Rick Osterberg osterber at hcs.harvard.edu
Wed May 17 23:33:25 EDT 2000

> What I'm seeing right now, is a cadre of seniors who are seeing 'the good old
> days' through rose-colored glasses, and are using the high perch of years as a
> pedestal from which to piss on the rest of us.  I resent this.

What I'm seeing is something in between.  Yes, seniors tend to start
reflecting on four years at Harvard, with everything they've done.
Underclassmen - just let it happen, you'll be there, too, trust me.  But
at the same time, I've seen 8 years of the HCS continuously, and things
haven't changed as much as some people might think.

My first exposure to the HCS was in April of 1992, during my pre-frosh
week-end.  The HCS, and then-president James Gwertzman, did a pre-frosh
thing in I think SC hall A.  They had gone through measures to secure a
VT100 terminal in the room (I think each lecture hall had a serial port
connected to the terminal server just for this reason), and he showed off
some neat things you could do with your husc9 account and a 2.5 megabyte
quota.  There was this cool program called 'gopher', and another one
called 'archie' that you could spend hours playing with.

Things have changed a lot since then, but not all that much.  There have
been dozens if not hundreds of HCS projects that never made it past
meeting #2.  There have been dozens of meetings about "Where does the HCS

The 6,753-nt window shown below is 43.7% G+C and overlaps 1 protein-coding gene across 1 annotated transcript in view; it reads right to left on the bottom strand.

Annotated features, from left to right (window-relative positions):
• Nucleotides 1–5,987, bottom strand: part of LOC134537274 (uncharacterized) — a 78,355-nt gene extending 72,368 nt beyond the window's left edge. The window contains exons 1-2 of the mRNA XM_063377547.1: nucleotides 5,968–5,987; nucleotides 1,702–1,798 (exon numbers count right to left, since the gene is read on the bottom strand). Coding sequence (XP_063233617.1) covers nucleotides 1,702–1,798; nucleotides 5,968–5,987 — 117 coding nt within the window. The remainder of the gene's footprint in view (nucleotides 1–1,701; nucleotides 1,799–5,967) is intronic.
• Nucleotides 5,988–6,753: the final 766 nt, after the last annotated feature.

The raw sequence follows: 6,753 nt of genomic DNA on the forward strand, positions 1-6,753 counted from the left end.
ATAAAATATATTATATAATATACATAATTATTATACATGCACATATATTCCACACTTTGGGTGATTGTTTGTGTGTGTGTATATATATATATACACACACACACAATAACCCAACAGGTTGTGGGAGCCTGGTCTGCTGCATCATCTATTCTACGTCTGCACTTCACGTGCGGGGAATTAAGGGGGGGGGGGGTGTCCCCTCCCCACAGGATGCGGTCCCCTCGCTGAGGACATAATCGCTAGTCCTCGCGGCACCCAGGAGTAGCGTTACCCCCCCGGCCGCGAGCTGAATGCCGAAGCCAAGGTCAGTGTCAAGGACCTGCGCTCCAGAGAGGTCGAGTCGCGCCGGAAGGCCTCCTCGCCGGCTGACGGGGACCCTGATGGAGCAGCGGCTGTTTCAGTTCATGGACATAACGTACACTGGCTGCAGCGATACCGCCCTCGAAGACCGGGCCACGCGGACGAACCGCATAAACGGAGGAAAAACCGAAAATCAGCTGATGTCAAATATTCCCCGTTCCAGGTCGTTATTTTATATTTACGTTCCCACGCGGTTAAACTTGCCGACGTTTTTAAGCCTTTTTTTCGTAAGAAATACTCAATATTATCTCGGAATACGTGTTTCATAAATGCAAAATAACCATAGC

go from here?"  There have been dozens of meetings about "Should we can
acctserv?"  Heck, there have been dozens and dozens of meetings where the
only reason to attend was to watch me and David Holland argue for two

What the HCS has lacked consistently over the years is individual
momentum.  There are a lot of good ideas, I could name dozens of them,
that never got past meeting #2 because nobody really wanted to be the
champion of the project.  Everyone wanted to play a secondary role, and
see where things went, and then get involved with an already-underway
project.  Well, you need individual momentum first.  You need to find a
way for individuals, single people, to take an active pride in a project
ot two, and really be a driving force behind them.  Don't be easily
defeated.  Nothing around Harvard happens overnight, that's for sure.

No, HCS doesn't need to be your #1 priority.  There's not enough
individual momentums within HCS for it to be the #1 priority for many
people.  There's no draw.  It's not like a varsity team, or being a
Crimson editor, etc., that appeals to you and then draws you in to consume
your time.  But if that momentum is started, in individual projects, then
people will get involved, and get drawn in.  And before you know it, more
and more people _will_ be involved with HCS as a top priority.

Should HCS disappear?  Certainly there's no Harvard Telephone Club, and no
Harvard Electricity Club.  But there's the Harvard Republican Club, and
republicans are very common these days.

My suggestion to the membership - pick one thing, and do it well.  Start
up _a_ project in the HCS, and be the force behind it, and get other
people involved, and don't back down.  If you think it's cool, and you
keep at it, so will other people.  But you have to get the momentum going.

</old-timer speech>


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